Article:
Get away from the tourists—or at least try to. Drive to Akumal and take a left after the entrance. Drive a mile or 2 down the road passing houses and a restaurant. At the end, you'll see a small sign pointing left to Yalku Lagoon. There’s a dirt parking lot where a few guys working there charge people to enter the lagoon area. They are supernice and actually helped us when we stupidly locked our keys in the trunk. I really love those Mayans... they're amazing!
Try to arrive there early in the day or later in the afternoon to avoid the tour groups. Bring your own snorkel gear, towel, and lunch, and you'll be set to go.
The calm lagoon invites you in the water, even if just to swim. And for a few dollars, this whole park is open to you all day. There are many little areas with benches and stairs leading into the water—find your own nook, and you'll be in paradise. There are bathrooms, but no place to eat. You'll have to drive a few miles back to Akumal for that.
It's so relaxing to swim in a lagoon because the water is calm and you don't have to worry about seeing anything remotely dangerous. You'll see all sorts of tropical fish and swim by huge rocks. It's kind of like swimming in a huge aquarium. If you're lucky, you might even see a sea turtle!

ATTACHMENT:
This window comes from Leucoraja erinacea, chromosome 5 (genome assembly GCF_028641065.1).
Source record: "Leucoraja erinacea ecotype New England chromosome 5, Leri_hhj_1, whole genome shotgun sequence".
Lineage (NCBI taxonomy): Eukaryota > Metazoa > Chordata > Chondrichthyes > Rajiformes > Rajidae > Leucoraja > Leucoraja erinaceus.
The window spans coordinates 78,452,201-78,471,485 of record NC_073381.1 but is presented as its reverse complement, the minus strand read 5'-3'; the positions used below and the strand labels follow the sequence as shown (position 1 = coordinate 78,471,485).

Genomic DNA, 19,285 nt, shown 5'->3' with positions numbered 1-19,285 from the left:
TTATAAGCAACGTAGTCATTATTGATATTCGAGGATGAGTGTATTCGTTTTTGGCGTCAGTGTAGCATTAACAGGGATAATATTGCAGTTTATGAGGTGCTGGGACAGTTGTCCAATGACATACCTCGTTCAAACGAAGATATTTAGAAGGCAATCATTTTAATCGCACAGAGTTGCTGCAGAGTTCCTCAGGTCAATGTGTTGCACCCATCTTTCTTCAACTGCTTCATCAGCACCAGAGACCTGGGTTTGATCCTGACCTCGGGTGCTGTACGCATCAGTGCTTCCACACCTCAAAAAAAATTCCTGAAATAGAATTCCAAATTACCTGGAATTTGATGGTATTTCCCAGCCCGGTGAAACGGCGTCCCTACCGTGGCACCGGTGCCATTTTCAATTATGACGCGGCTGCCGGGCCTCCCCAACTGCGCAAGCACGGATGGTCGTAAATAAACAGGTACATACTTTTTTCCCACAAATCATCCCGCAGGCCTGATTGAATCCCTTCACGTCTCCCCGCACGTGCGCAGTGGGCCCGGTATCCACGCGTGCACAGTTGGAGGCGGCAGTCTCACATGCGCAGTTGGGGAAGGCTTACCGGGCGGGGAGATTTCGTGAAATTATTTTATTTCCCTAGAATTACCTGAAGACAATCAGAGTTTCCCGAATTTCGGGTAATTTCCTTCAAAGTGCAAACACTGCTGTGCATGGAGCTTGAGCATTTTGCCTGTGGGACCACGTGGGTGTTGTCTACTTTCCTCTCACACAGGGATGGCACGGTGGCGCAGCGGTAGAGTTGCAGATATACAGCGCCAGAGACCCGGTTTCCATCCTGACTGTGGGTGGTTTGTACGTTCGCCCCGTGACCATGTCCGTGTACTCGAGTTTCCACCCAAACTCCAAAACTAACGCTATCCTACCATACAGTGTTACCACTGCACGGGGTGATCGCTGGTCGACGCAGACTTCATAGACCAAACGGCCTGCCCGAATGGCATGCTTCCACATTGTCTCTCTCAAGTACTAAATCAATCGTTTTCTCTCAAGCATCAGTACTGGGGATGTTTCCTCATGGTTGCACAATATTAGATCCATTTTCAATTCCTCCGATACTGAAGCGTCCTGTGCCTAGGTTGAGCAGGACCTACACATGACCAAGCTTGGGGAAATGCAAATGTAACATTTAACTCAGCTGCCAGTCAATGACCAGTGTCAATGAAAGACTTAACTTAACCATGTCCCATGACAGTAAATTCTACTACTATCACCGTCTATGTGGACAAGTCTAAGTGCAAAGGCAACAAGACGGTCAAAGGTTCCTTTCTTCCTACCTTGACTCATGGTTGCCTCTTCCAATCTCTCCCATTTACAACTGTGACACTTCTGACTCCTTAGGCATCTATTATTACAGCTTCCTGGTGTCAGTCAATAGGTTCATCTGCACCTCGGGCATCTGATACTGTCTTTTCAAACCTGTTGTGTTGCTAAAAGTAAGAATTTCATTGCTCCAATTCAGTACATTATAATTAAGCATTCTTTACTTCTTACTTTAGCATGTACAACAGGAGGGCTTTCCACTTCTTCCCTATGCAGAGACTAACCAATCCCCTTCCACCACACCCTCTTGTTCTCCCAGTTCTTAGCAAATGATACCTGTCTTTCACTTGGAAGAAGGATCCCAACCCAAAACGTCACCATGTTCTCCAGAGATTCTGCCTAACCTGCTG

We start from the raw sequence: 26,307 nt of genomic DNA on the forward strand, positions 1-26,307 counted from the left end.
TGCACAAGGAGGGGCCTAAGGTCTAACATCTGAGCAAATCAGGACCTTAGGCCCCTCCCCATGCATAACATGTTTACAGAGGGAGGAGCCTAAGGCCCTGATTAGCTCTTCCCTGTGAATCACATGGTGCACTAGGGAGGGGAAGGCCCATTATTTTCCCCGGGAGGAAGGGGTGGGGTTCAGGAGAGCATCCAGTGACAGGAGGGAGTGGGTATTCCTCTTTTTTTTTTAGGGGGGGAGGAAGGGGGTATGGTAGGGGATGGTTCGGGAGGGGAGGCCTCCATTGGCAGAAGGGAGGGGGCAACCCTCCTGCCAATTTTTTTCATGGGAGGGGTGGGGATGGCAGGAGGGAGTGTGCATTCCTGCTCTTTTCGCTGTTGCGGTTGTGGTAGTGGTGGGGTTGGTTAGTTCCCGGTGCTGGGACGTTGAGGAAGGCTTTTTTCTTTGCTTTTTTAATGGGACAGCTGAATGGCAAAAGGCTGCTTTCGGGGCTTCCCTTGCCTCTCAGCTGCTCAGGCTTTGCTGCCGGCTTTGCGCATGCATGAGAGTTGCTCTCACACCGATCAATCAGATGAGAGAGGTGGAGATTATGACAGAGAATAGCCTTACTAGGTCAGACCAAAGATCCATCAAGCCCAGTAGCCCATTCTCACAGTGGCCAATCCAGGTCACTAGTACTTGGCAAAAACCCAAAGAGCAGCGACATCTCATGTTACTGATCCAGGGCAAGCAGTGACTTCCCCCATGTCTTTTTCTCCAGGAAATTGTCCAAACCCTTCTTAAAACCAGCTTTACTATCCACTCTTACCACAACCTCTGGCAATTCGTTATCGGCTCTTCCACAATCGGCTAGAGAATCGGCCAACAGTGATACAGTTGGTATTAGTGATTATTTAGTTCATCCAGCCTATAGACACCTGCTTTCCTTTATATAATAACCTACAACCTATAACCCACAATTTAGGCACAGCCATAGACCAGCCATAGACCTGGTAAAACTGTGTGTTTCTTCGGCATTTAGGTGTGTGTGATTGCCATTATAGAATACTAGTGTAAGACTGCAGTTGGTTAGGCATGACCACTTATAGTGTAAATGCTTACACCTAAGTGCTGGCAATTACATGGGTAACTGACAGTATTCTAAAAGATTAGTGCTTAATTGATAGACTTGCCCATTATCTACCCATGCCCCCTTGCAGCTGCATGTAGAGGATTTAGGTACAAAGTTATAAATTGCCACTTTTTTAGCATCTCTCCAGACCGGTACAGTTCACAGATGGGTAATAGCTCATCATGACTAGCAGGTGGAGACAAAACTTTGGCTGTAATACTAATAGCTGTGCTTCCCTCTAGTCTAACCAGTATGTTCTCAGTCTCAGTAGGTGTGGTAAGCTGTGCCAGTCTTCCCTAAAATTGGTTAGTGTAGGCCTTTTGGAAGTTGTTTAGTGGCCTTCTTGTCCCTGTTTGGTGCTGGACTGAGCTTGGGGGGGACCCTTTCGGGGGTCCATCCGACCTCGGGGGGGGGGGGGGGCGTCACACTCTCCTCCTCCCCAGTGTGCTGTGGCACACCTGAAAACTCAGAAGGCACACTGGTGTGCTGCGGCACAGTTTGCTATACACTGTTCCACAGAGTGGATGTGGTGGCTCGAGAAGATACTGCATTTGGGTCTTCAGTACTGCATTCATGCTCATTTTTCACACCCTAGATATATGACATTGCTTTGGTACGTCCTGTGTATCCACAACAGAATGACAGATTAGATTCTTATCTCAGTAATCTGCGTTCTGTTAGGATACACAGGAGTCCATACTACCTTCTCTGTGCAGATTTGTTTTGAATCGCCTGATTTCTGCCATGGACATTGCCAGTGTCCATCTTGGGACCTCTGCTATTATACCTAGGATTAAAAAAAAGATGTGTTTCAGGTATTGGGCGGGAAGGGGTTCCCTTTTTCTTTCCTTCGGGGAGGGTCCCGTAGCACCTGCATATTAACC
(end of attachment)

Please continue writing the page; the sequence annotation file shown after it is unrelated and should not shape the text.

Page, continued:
The closer you get to the ocean, the less clear the water gets and the less you'll see. I like to go close to the beginning of the lagoon, where the fresh water meets with the salt water, because you can get out and jump right in at any time. It's more convenient than ocean snorkeling. I have found, however, that if you have an underwater camera, you'd be better off taking photos in the ocean. The mix of waters in the lagoon causes a lot of blurriness.
Don't forget to wear a T-shirt so that you don't sunburn, and buy biodegradable suntan lotion so you don't hurt the ecosystem.